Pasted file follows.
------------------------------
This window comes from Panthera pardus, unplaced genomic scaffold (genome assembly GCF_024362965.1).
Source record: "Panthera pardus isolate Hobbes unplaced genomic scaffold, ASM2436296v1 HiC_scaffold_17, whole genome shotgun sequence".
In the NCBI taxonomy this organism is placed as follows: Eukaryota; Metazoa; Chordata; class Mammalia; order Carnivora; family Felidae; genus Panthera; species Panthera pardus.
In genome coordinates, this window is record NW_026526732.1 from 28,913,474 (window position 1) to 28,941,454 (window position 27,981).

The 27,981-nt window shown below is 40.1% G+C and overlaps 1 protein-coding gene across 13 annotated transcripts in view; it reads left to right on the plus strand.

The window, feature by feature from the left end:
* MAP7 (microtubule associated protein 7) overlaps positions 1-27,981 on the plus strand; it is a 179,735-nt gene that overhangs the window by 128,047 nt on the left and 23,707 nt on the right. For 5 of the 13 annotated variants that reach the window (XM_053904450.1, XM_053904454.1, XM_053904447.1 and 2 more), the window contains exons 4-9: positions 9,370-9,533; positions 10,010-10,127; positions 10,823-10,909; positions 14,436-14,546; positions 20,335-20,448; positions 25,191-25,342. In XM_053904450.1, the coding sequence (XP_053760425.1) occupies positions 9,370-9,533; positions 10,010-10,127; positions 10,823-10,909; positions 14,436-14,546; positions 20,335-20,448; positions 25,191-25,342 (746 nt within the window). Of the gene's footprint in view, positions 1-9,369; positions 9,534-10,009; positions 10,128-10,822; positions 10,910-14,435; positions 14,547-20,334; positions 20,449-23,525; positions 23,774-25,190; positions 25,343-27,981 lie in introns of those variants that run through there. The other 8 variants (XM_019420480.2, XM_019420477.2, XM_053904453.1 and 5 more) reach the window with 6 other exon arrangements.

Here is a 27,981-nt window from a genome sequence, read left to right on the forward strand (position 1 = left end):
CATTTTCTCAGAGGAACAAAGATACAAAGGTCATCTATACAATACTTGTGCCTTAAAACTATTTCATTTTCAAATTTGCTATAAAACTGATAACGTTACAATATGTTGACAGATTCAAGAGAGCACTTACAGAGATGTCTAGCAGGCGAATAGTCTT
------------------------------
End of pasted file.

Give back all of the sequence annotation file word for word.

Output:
This window comes from Panthera pardus, unplaced genomic scaffold (genome assembly GCF_024362965.1).
Source record: "Panthera pardus isolate Hobbes unplaced genomic scaffold, ASM2436296v1 HiC_scaffold_17, whole genome shotgun sequence".
In the NCBI taxonomy this organism is placed as follows: Eukaryota; Metazoa; Chordata; class Mammalia; order Carnivora; family Felidae; genus Panthera; species Panthera pardus.
In genome coordinates, this window is record NW_026526732.1 from 28,913,474 (window position 1) to 28,941,454 (window position 27,981).

The 27,981-nt window shown below is 40.1% G+C and overlaps 1 protein-coding gene across 13 annotated transcripts in view; it reads left to right on the plus strand.

The window, feature by feature from the left end:
* MAP7 (microtubule associated protein 7) overlaps positions 1-27,981 on the plus strand; it is a 179,735-nt gene that overhangs the window by 128,047 nt on the left and 23,707 nt on the right. For 5 of the 13 annotated variants that reach the window (XM_053904450.1, XM_053904454.1, XM_053904447.1 and 2 more), the window contains exons 4-9: positions 9,370-9,533; positions 10,010-10,127; positions 10,823-10,909; positions 14,436-14,546; positions 20,335-20,448; positions 25,191-25,342. In XM_053904450.1, the coding sequence (XP_053760425.1) occupies positions 9,370-9,533; positions 10,010-10,127; positions 10,823-10,909; positions 14,436-14,546; positions 20,335-20,448; positions 25,191-25,342 (746 nt within the window). Of the gene's footprint in view, positions 1-9,369; positions 9,534-10,009; positions 10,128-10,822; positions 10,910-14,435; positions 14,547-20,334; positions 20,449-23,525; positions 23,774-25,190; positions 25,343-27,981 lie in introns of those variants that run through there. The other 8 variants (XM_019420480.2, XM_019420477.2, XM_053904453.1 and 5 more) reach the window with 6 other exon arrangements.

Here is a 27,981-nt window from a genome sequence, read left to right on the forward strand (position 1 = left end):
CATTTTCTCAGAGGAACAAAGATACAAAGGTCATCTATACAATACTTGTGCCTTAAAACTATTTCATTTTCAAATTTGCTATAAAACTGATAACGTTACAATATGTTGACAGATTCAAGAGAGCACTTACAGAGATGTCTAGCAGGCGAATAGTCTT